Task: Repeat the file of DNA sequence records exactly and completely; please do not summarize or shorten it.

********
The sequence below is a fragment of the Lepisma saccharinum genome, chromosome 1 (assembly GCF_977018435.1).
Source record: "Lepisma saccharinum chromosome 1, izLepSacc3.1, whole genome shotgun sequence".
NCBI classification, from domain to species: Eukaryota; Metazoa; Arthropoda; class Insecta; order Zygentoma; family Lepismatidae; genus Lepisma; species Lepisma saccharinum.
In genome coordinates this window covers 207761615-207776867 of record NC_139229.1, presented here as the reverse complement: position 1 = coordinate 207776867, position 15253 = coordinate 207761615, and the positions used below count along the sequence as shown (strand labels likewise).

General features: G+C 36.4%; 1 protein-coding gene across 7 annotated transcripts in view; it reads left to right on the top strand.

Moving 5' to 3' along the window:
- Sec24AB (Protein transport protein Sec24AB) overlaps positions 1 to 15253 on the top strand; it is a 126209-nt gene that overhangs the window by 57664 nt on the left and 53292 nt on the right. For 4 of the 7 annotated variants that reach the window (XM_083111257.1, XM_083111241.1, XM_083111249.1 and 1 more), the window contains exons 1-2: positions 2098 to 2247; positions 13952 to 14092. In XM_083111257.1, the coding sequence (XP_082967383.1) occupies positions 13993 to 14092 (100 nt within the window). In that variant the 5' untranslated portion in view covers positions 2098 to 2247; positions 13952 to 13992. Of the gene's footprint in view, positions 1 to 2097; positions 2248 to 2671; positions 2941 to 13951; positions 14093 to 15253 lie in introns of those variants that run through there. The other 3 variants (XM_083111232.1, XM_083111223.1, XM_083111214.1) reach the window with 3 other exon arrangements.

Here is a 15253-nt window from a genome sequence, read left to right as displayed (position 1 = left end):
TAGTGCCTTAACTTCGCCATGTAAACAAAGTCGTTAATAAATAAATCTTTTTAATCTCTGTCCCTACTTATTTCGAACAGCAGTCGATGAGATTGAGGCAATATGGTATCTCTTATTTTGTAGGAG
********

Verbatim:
The sequence below is a fragment of the Lepisma saccharinum genome, chromosome 1 (assembly GCF_977018435.1).
Source record: "Lepisma saccharinum chromosome 1, izLepSacc3.1, whole genome shotgun sequence".
NCBI classification, from domain to species: Eukaryota; Metazoa; Arthropoda; class Insecta; order Zygentoma; family Lepismatidae; genus Lepisma; species Lepisma saccharinum.
In genome coordinates this window covers 207761615-207776867 of record NC_139229.1, presented here as the reverse complement: position 1 = coordinate 207776867, position 15253 = coordinate 207761615, and the positions used below count along the sequence as shown (strand labels likewise).

General features: G+C 36.4%; 1 protein-coding gene across 7 annotated transcripts in view; it reads left to right on the top strand.

Moving 5' to 3' along the window:
- Sec24AB (Protein transport protein Sec24AB) overlaps positions 1 to 15253 on the top strand; it is a 126209-nt gene that overhangs the window by 57664 nt on the left and 53292 nt on the right. For 4 of the 7 annotated variants that reach the window (XM_083111257.1, XM_083111241.1, XM_083111249.1 and 1 more), the window contains exons 1-2: positions 2098 to 2247; positions 13952 to 14092. In XM_083111257.1, the coding sequence (XP_082967383.1) occupies positions 13993 to 14092 (100 nt within the window). In that variant the 5' untranslated portion in view covers positions 2098 to 2247; positions 13952 to 13992. Of the gene's footprint in view, positions 1 to 2097; positions 2248 to 2671; positions 2941 to 13951; positions 14093 to 15253 lie in introns of those variants that run through there. The other 3 variants (XM_083111232.1, XM_083111223.1, XM_083111214.1) reach the window with 3 other exon arrangements.

Here is a 15253-nt window from a genome sequence, read left to right as displayed (position 1 = left end):
TAGTGCCTTAACTTCGCCATGTAAACAAAGTCGTTAATAAATAAATCTTTTTAATCTCTGTCCCTACTTATTTCGAACAGCAGTCGATGAGATTGAGGCAATATGGTATCTCTTATTTTGTAGGAG